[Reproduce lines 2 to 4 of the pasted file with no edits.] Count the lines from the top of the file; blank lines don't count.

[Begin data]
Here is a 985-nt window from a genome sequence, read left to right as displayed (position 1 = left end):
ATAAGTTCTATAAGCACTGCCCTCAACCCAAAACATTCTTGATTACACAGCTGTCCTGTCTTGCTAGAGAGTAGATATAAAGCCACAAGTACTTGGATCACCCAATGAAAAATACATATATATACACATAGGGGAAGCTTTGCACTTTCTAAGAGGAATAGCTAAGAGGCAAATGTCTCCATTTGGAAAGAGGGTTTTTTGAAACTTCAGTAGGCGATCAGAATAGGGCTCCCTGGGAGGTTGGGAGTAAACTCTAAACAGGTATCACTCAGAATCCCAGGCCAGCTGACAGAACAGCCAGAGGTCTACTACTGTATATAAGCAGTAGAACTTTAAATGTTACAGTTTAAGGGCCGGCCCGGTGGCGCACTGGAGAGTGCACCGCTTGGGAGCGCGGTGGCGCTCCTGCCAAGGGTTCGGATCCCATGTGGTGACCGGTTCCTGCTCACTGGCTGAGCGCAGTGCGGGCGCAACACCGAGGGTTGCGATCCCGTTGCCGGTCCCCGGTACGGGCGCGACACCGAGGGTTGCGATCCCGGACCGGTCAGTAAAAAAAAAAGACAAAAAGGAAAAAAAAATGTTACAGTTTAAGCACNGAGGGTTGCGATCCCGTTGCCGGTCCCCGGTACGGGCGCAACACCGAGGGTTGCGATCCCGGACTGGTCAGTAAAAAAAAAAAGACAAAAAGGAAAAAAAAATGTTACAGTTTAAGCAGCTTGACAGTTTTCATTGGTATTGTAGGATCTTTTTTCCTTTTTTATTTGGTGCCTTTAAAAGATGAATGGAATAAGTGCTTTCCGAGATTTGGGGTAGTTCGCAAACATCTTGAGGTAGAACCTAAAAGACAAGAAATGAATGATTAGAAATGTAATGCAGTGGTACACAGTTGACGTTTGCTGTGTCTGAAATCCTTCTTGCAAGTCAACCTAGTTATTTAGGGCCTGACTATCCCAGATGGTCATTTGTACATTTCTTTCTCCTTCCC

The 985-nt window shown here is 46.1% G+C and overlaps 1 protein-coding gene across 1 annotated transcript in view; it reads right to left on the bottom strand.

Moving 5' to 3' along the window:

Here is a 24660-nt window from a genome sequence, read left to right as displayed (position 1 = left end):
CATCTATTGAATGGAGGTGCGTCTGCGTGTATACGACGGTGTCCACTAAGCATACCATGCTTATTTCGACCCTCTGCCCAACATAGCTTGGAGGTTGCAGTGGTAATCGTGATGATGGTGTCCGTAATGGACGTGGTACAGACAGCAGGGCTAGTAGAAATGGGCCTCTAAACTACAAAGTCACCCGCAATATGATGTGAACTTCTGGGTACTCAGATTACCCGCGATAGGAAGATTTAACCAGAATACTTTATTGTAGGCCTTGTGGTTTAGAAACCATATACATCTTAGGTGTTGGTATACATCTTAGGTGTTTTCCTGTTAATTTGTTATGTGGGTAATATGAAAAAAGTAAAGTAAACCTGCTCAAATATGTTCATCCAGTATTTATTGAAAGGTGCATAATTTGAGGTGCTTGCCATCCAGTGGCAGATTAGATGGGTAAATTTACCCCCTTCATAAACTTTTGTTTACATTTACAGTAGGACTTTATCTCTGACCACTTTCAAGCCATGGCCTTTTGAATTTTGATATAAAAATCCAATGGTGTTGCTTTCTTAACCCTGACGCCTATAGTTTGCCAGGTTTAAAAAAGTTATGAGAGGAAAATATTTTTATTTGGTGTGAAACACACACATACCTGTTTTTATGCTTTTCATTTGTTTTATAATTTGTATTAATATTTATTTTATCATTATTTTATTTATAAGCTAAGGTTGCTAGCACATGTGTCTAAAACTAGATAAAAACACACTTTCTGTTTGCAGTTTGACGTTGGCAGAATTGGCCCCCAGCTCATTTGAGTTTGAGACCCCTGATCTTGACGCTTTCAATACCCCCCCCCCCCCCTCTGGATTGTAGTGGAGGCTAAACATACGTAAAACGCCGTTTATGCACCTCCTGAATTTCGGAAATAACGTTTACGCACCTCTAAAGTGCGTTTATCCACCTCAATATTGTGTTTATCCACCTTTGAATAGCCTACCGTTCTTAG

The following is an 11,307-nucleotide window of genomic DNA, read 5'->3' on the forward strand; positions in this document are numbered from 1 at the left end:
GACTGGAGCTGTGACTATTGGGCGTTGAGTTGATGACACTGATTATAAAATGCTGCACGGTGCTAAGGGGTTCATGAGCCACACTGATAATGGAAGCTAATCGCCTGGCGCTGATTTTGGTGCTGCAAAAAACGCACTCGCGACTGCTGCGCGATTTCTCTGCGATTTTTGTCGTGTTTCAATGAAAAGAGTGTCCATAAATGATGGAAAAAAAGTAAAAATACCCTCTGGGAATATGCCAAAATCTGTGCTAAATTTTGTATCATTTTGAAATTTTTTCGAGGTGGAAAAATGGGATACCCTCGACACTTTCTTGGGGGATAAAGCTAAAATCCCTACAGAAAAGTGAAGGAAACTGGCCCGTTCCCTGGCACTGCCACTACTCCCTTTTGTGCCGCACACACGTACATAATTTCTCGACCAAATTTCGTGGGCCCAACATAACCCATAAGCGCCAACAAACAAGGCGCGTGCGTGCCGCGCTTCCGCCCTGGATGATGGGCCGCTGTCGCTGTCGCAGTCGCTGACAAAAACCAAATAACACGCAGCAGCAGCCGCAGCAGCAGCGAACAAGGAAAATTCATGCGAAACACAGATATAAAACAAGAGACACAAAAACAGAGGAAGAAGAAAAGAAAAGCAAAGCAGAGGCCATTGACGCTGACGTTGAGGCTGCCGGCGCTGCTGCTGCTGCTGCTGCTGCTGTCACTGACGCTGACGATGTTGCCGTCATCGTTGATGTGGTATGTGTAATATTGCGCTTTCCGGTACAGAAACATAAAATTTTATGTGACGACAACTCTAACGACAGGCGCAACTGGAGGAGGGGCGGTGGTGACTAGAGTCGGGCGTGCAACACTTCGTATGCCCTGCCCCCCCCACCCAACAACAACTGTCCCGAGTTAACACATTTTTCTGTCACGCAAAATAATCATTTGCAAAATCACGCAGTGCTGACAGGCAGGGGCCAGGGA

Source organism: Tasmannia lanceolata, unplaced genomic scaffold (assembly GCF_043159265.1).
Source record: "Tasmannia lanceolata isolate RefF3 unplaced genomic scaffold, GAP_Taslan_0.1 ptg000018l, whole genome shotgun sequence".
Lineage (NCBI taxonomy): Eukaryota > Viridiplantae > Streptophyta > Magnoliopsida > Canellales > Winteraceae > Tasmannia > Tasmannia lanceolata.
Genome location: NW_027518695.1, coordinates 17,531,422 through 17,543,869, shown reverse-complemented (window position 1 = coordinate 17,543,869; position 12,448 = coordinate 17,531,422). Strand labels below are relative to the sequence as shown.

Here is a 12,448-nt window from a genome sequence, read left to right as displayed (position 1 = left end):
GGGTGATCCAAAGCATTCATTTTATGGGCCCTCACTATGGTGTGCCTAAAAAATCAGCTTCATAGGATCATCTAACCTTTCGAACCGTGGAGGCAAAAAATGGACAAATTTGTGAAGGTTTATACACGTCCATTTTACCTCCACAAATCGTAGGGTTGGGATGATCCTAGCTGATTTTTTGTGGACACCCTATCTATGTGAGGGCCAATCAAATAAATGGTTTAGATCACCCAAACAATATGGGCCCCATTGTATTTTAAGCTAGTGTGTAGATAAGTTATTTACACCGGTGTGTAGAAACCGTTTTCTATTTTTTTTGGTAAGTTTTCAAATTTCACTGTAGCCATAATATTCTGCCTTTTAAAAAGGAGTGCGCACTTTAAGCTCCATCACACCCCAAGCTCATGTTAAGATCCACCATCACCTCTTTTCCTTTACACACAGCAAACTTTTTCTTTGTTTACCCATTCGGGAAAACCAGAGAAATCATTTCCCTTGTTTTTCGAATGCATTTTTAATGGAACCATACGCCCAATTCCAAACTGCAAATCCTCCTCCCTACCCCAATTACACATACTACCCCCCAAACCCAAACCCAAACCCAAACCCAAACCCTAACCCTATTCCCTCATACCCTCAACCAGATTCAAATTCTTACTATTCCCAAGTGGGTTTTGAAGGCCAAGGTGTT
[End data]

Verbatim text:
ATAAGTTCTATAAGCACTGCCCTCAACCCAAAACATTCTTGATTACACAGCTGTCCTGTCTTGCTAGAGAGTAGATATAAAGCCACAAGTACTTGGATCACCCAATGAAAAATACATATATATACACATAGGGGAAGCTTTGCACTTTCTAAGAGGAATAGCTAAGAGGCAAATGTCTCCATTTGGAAAGAGGGTTTTTTGAAACTTCAGTAGGCGATCAGAATAGGGCTCCCTGGGAGGTTGGGAGTAAACTCTAAACAGGTATCACTCAGAATCCCAGGCCAGCTGACAGAACAGCCAGAGGTCTACTACTGTATATAAGCAGTAGAACTTTAAATGTTACAGTTTAAGGGCCGGCCCGGTGGCGCACTGGAGAGTGCACCGCTTGGGAGCGCGGTGGCGCTCCTGCCAAGGGTTCGGATCCCATGTGGTGACCGGTTCCTGCTCACTGGCTGAGCGCAGTGCGGGCGCAACACCGAGGGTTGCGATCCCGTTGCCGGTCCCCGGTACGGGCGCGACACCGAGGGTTGCGATCCCGGACCGGTCAGTAAAAAAAAAAGACAAAAAGGAAAAAAAAATGTTACAGTTTAAGCACNGAGGGTTGCGATCCCGTTGCCGGTCCCCGGTACGGGCGCAACACCGAGGGTTGCGATCCCGGACTGGTCAGTAAAAAAAAAAAGACAAAAAGGAAAAAAAAATGTTACAGTTTAAGCAGCTTGACAGTTTTCATTGGTATTGTAGGATCTTTTTTCCTTTTTTATTTGGTGCCTTTAAAAGATGAATGGAATAAGTGCTTTCCGAGATTTGGGGTAGTTCGCAAACATCTTGAGGTAGAACCTAAAAGACAAGAAATGAATGATTAGAAATGTAATGCAGTGGTACACAGTTGACGTTTGCTGTGTCTGAAATCCTTCTTGCAAGTCAACCTAGTTATTTAGGGCCTGACTATCCCAGATGGTCATTTGTACATTTCTTTCTCCTTCCC

The 985-nt window shown here is 46.1% G+C and overlaps 1 protein-coding gene across 1 annotated transcript in view; it reads right to left on the bottom strand.

Moving 5' to 3' along the window: